How To Reduce The Amount Of Kitchen Food Waste You Generate

Last updated: June 6th, 2024

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Happy Earth Day! We’re sharing some tips on how to reduce food waste in the kitchen, from grocery shopping responsibly to making the most out of your ingredients, in honor of this holiday.

Have you ever wondered how to reduce food waste in the kitchen? This can be a difficult task, especially if you also struggle with meal planning or using up leftover ingredients. There are a lot of different factors that contribute to food waste, so we’re here to help you navigate the ins and outs of reducing your carbon footprint in the kitchen!

We’re always looking for ways to reduce our food waste at home. This is for a few reasons:

  1. We have a really small trash can that fills up quickly
  2. We try to stick to a budget, and food waste = a waste of money
  3. Throwing food in the trash can makes us feel guilty, especially if it’s perfectly edible (read below)

Food waste is an issue that we’re particularly passionate about, stemming from a small group project we did in college. What started as a broad idea to “combat food waste” in the US became a deep-dive into some staggering statistics that really opened our eyes to the problem.* Negative impacts on the environment and public health are just two of many reasons why we don’t like wasting food. So we strive to reduce our food waste in the kitchen as much as possible.

You may be wondering, how do we go about reducing our food waste? In general, we’re always consciously thinking about the amount of food we buy, the shelf life of those foods, and how we can make the most out of perishable ingredients. 

If you want to learn more about how to cut down on your own food waste, this post is for you! Whatever your reason for wanting to reduce food waste, we want to help you out by sharing some of our favorite tips, tricks, and go-to recipes. 

So, what can you do to minimize – or better yet, eliminate – food waste from your kitchen?

assorted vegetable lot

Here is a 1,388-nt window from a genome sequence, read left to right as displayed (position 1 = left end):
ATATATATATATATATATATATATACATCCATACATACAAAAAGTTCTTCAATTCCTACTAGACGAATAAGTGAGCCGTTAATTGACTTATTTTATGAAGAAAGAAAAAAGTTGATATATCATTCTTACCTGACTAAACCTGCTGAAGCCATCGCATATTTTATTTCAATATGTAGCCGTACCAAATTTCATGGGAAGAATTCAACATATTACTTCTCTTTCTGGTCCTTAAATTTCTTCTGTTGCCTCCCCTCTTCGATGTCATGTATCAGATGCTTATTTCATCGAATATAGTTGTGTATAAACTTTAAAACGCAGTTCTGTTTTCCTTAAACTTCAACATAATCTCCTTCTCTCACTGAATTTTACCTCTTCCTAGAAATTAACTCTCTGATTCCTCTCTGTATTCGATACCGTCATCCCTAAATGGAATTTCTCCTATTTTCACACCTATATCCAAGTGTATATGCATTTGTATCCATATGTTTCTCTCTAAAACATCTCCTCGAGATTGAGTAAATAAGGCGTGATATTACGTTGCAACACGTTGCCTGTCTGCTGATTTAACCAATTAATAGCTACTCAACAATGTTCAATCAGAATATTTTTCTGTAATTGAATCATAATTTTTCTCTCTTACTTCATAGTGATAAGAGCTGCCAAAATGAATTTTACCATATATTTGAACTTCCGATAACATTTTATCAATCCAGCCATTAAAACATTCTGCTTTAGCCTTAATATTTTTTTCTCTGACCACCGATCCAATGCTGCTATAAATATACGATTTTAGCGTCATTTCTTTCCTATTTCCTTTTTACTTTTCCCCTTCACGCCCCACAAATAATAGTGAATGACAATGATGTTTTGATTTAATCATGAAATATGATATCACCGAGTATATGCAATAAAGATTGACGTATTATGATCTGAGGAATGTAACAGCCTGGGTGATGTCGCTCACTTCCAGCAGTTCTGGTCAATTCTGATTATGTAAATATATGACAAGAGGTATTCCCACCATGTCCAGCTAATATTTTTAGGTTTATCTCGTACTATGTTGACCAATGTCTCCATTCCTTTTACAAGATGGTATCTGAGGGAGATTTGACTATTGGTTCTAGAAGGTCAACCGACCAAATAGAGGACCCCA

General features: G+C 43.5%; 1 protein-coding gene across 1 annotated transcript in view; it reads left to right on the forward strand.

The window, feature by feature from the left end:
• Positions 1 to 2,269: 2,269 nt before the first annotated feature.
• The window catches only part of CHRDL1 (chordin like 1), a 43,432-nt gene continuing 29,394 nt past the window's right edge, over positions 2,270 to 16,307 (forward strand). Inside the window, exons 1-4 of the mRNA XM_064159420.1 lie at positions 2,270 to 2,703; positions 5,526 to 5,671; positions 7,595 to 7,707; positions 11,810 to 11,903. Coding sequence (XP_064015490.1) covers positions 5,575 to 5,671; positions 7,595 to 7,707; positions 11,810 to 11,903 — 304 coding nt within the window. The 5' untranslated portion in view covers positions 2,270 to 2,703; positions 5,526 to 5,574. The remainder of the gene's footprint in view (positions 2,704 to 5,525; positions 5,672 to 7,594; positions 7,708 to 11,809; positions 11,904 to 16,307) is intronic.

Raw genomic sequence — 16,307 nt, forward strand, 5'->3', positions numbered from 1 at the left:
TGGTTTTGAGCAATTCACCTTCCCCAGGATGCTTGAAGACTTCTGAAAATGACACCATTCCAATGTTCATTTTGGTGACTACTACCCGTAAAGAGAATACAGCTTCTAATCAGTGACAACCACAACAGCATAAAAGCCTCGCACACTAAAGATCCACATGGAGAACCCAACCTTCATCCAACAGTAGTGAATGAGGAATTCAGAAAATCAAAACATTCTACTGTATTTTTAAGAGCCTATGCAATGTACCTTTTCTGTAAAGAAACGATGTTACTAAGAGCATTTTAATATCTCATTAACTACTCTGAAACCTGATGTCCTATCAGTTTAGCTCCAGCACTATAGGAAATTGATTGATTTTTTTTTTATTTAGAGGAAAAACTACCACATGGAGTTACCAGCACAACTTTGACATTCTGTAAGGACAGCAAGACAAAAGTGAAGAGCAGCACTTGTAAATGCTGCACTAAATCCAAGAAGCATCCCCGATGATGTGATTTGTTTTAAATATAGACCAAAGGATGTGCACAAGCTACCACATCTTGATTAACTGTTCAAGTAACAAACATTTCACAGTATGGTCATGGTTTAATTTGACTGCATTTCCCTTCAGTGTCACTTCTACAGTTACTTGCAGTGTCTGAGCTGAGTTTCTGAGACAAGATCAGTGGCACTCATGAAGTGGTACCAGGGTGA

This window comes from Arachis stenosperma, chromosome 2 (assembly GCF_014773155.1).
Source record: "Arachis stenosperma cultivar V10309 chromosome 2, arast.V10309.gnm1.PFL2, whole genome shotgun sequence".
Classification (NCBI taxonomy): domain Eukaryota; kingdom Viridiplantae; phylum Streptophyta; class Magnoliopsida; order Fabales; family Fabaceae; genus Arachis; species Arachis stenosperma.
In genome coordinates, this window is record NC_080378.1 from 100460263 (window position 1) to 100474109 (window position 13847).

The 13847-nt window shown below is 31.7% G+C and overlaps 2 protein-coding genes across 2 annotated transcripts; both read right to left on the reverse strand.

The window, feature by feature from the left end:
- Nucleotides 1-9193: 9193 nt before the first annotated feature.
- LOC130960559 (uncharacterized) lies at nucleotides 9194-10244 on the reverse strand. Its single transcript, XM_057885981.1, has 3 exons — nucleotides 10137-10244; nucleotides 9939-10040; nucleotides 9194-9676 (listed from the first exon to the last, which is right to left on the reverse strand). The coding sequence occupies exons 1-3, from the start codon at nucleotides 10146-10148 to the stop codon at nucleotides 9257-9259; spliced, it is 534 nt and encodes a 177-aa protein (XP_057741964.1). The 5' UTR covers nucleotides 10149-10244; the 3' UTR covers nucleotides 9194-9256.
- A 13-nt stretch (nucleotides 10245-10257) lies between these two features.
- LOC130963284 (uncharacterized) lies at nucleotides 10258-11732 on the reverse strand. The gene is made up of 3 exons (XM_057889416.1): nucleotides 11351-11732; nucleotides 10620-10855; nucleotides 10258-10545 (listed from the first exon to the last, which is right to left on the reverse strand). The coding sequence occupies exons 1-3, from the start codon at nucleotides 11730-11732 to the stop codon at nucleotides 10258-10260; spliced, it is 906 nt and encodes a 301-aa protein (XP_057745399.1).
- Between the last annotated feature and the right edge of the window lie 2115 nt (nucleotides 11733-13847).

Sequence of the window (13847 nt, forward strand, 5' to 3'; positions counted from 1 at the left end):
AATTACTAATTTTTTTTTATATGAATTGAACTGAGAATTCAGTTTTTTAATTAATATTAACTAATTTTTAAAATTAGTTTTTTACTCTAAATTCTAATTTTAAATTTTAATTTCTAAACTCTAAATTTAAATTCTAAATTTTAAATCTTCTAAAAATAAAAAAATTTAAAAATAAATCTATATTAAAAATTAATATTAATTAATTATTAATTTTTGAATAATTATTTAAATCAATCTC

Photo by Matheus Cenali on

#1 – Don’t Buy (Or Cook) More Than You Can Eat

We think the best way to prevent food waste is to not overcommit, starting from the moment you step into the grocery store. Remember the saying, your eyes are bigger than your stomach? Don’t fall culprit to that idea when shopping for food! The most important thing to keep in mind at the grocery store, particularly when it comes to perishables, is not buying items you won’t be able to use before they go bad.

Canned goods and pantry staples are one thing – it’s great to stock up on things like pasta, rice, and beans that are shelf-stable and will last pretty long. But when it comes to fresh fruit and veggies, dairy, meats, and bread? It can be easy to get carried away. We’ve done it before, especially when we’re on a health kick and think we’re being responsible by buying every single thing in the produce section. You may think you can eat it all, but our advice is to be realistic with yourself. I’ve purchased countless bags of fresh arugula and said to myself, I’m going to have salad every day for lunch this week. And guess what? Every time, I end up wasting that arugula because it only stays fresh for a few days and I failed to actually eat all those salads.

(And then I feel guilty about throwing away the rotten arugula and about not meeting my unrealistic health goals.)

So, step one is to realistically think about what you’re going to eat in a week, and how much you’ll eat, and understand the lifespan of perishables. Here’s what helps us do this:

  1. On Sundays, we discuss what the upcoming week looks like and carefully plan our dinners around our schedules. We always reserve at least one night for eating leftovers in case we need it (we like to call these “whatever Wednesdays”). We also try to think about how to use our dinner leftovers as lunches for the next day, since it’s easy to accidentally cook too much food when we’re experimenting with recipes for the blog. But most importantly, we write down our plan on our meal planning pad so that we stick to it throughout the week.